The Olympia City Council has selected Pease Construction Inc. of Lakewood to construct the new Hands on Children’s Museum on Port of Olympia property in downtown Olympia. The contractor hopes to break ground about Oct. 1, with the museum set to move from its Capitol Campus location to the new headquarters in late 2011. What a historic moment. The City of Olympia will own the shell of the building and has agreed to pay Pease Construction $3.1 million. The Hands On Children’s Museum will pay for the exhibits and furnishings for the 27,000-square-foot structure, which will have an additional 30,000 square feet in outdoor exhibit space. Galleries will include exhibits on Puget Sound, healthful living and forests. The signature piece of the outdoor exhibit will be a 130-foot water feature that starts as an artesian well, becomes a spring and ends in a pool that children can get into. A driftwood fort construction area, children’s garden and fire circle for storytelling are also planned, along with an area filled with sand, gravel and water. “Not only does this project result in stemming economic development,” Assistant City Manager Jay Burney said, “it is a great way to develop community.” And the terrific thing about the $18.5 million museum is its co-location with the new LOTT Clean Water Alliance headquarters. Together, the two public facilities will serve as a focal point for educating future generations about natural resources and the need to protect them.
Thurston County sheriff’s deputies arrested a Henderson Boulevard man after he allegedly made repeated phone calls to 911 operators without an emergency, but instead “generally rambled,” and discussed “his ideas for solving the world’s problems,” a Thurston County prosecutor said. The man was warned to stop making the 911 calls because he did not have an emergency, but he continued to call, chief criminal deputy James Chamberlain said. The man was arrested on suspicion of felony telephone harassment. Prosecutors declined to file felony criminal charges against the 57-year-old man, however, because he had made no specific threat to the 911 dispatchers, Thurston County Criminal Trials Division chief Andrew Toynbee said. The man was released from jail after the Prosecutor’s Office declined the case. Jim Quackenbush, director of communications for Thurston County CAPCOM, said that unfortunately, it’s not uncommon for people to tie up 911 phone lines with repeated nonemergency phone calls. “It’s important for people to note that we have a limited number of trunks we can take 911 calls on,” he said. Clearly, the nonurgent calls are jeopardizing the lives of people who have a true emergency and may not be able to reach dispatchers because all the lines are tied up. Quackenbush said that he and others employed in the state’s 911 call centers have lobbied the Legislature to pass specific laws barring people from repeatedly tying up 911 lines with nonemergencies. That should be a priority for the 2011 Legislature.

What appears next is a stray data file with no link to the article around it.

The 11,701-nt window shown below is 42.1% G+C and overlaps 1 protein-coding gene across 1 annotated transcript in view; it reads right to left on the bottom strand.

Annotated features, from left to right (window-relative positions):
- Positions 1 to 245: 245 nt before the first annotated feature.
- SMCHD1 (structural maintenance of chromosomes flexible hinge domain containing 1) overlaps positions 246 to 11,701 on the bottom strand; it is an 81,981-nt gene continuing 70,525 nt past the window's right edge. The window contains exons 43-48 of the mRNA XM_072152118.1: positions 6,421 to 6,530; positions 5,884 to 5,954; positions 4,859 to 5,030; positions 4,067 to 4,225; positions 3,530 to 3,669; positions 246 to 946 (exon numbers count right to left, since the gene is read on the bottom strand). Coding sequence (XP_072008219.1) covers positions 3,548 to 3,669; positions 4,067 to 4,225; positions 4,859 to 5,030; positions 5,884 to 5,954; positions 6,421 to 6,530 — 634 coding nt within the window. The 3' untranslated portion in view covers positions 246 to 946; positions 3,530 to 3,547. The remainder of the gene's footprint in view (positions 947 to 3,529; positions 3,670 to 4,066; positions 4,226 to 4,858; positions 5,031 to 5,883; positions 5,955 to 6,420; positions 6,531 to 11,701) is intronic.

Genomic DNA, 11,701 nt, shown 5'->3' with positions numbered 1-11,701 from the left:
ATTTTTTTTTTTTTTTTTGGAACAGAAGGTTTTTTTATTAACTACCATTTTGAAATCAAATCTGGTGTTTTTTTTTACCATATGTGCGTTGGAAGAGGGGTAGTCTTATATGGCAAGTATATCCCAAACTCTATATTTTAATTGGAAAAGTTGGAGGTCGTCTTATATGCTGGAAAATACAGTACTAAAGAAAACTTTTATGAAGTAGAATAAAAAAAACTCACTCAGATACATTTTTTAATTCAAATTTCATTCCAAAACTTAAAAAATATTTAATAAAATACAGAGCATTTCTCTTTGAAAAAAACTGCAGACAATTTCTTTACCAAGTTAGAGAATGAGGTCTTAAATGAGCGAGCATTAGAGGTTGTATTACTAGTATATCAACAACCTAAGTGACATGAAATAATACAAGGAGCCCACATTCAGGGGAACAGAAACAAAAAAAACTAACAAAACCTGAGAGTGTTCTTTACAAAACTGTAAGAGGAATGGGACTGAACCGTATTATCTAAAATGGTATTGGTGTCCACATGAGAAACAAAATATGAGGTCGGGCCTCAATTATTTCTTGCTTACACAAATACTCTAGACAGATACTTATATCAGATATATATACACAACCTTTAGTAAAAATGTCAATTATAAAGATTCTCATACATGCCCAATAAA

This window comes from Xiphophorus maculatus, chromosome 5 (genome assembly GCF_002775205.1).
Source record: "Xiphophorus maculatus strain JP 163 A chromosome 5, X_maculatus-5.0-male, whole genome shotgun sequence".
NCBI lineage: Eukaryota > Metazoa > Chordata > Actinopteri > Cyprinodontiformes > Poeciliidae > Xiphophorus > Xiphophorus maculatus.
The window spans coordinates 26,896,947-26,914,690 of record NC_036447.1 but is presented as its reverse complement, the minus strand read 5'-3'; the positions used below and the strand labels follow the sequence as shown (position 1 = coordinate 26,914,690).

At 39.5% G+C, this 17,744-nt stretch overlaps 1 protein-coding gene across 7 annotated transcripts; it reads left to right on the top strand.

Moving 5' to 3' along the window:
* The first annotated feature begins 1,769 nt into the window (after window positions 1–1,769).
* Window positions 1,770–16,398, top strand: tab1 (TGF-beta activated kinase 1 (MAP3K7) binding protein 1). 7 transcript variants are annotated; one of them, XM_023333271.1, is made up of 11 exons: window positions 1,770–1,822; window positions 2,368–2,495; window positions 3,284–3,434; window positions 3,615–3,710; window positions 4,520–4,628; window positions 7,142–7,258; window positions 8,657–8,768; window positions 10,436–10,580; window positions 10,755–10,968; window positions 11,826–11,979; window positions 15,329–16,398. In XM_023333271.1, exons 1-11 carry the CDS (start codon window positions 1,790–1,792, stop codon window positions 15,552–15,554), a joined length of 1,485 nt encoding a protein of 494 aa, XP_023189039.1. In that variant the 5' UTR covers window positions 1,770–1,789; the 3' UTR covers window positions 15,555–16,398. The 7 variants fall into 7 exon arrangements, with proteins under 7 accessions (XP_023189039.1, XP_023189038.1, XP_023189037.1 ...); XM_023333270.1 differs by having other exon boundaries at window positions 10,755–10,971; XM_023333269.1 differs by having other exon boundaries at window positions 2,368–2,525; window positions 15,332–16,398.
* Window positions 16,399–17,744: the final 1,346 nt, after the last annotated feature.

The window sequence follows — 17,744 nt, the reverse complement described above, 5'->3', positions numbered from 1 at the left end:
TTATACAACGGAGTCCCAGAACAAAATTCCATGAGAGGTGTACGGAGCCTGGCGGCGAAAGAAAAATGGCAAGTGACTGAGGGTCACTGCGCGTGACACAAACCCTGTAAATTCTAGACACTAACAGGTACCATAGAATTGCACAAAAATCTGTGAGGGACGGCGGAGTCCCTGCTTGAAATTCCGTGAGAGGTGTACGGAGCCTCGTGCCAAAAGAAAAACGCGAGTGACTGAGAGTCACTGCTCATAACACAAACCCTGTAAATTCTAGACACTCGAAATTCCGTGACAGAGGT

A long-sought dream of the Olympia Film Society has finally been achieved with the purchase of downtown’s historic Capitol Theater. The film society has been a tenant in the building for years. “This is a momentous time in our history, and every individual who’s ever been a part of the OFS family has good cause to celebrate,” board president Isaac Overcast said. Theater manager Audrey Henley said, “This is the home we wanted.” A big thumbs up, too, to owner Gary Holgate of Chehalis, who sold the theater portion of the building at 206 Fifth Ave. S.E. for $300,000. Holgate was willing to break the building into separate parcels, which allowed the film society to make the purchase without trying to come up with more than a million dollars for the entire property. Capitol Theater’s history stretches to 1924 and the days of grand vaudeville and movie houses. The film society, a nonprofit, member-driven organization, was founded in 1980 and has been screening movies in the theater since 1986. Being a tenant in the building limited the film society’s opportunities for fundraising. Grant agencies were reluctant to give money for theater upkeep to a group that didn’t own its theater, Henley said. “It’s giving us more opportunity to say that we’re actually owning the facility that we’re living in,” she said. “That is a whole other world for us. ... We’re not even sure what it’s going to mean.” We’re willing to bet that it means a refurbished theater and a bright future for the Olympia Film Society and its loyal patrons.